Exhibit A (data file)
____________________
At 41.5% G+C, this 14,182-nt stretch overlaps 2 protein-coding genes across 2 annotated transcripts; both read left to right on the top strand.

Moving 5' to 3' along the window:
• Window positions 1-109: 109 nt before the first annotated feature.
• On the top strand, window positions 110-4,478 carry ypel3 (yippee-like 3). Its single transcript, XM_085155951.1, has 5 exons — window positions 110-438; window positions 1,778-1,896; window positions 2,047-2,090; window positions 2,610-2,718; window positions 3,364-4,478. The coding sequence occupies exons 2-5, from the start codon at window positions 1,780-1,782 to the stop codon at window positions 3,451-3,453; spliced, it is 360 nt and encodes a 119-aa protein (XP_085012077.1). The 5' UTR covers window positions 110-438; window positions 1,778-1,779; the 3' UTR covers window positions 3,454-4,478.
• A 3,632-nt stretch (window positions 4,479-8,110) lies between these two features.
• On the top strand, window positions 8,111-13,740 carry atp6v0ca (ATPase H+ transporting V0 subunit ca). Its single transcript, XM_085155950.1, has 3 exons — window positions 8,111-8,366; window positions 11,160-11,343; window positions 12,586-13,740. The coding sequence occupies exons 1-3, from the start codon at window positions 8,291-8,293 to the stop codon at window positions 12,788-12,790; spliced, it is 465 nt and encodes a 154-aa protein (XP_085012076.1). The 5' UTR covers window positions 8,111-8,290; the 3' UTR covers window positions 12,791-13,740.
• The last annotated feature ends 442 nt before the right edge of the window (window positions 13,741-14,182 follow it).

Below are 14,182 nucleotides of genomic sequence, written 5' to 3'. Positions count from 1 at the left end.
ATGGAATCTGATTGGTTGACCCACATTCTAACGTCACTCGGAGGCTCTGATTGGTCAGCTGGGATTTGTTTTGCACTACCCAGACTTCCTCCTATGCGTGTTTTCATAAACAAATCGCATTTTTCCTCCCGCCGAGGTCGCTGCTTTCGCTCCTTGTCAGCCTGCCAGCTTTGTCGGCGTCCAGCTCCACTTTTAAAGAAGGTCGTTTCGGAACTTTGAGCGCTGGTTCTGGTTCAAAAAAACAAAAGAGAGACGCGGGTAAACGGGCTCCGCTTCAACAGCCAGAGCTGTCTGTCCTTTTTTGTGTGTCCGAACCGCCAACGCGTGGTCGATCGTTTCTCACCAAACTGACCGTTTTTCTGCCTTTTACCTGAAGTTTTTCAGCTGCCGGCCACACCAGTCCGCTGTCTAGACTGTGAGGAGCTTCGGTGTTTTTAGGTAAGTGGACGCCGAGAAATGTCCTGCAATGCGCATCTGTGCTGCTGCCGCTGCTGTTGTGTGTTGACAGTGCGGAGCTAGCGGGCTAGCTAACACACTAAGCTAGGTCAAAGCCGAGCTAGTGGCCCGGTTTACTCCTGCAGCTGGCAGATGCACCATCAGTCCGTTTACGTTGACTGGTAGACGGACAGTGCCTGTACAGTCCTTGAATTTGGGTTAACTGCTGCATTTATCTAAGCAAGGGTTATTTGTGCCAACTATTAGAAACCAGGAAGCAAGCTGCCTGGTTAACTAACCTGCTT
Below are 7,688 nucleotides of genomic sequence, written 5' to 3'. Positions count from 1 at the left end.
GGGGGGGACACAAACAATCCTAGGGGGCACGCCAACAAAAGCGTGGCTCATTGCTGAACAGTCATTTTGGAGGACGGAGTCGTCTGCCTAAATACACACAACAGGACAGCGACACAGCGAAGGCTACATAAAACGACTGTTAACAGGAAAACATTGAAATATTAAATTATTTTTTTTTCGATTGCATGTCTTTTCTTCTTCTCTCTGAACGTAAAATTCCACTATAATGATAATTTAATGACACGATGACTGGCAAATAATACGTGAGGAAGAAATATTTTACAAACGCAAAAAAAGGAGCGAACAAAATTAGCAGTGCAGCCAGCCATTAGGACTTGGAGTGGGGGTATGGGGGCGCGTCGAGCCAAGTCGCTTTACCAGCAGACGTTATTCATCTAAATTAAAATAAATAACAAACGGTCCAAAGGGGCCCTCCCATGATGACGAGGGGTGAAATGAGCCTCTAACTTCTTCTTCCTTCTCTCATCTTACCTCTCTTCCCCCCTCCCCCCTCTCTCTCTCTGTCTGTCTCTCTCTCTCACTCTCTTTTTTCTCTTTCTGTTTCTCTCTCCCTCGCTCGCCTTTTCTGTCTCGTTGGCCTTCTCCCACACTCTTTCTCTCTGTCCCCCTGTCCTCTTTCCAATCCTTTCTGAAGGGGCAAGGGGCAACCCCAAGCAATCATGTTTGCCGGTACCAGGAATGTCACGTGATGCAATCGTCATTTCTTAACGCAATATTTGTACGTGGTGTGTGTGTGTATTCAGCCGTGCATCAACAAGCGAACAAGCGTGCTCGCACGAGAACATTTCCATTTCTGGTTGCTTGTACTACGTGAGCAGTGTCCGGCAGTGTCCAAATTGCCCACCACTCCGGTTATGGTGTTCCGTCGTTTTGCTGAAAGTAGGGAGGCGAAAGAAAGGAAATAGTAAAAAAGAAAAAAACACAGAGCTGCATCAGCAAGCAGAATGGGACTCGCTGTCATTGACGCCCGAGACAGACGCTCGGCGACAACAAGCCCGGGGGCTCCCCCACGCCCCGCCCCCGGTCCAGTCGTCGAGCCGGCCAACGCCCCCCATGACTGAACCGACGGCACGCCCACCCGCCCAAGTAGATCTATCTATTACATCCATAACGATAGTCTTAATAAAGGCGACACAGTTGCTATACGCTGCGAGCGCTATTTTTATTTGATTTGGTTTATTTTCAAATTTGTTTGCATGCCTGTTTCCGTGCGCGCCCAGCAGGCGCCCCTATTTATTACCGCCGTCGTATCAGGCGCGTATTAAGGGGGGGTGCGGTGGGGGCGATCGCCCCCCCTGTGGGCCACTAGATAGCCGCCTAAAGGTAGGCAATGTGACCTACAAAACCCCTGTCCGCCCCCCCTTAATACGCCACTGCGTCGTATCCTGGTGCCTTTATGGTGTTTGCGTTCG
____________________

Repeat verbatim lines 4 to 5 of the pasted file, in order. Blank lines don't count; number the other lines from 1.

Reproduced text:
• On the top strand, window positions 110-4,478 carry ypel3 (yippee-like 3). Its single transcript, XM_085155951.1, has 5 exons — window positions 110-438; window positions 1,778-1,896; window positions 2,047-2,090; window positions 2,610-2,718; window positions 3,364-4,478. The coding sequence occupies exons 2-5, from the start codon at window positions 1,780-1,782 to the stop codon at window positions 3,451-3,453; spliced, it is 360 nt and encodes a 119-aa protein (XP_085012077.1). The 5' UTR covers window positions 110-438; window positions 1,778-1,779; the 3' UTR covers window positions 3,454-4,478.
• A 3,632-nt stretch (window positions 4,479-8,110) lies between these two features.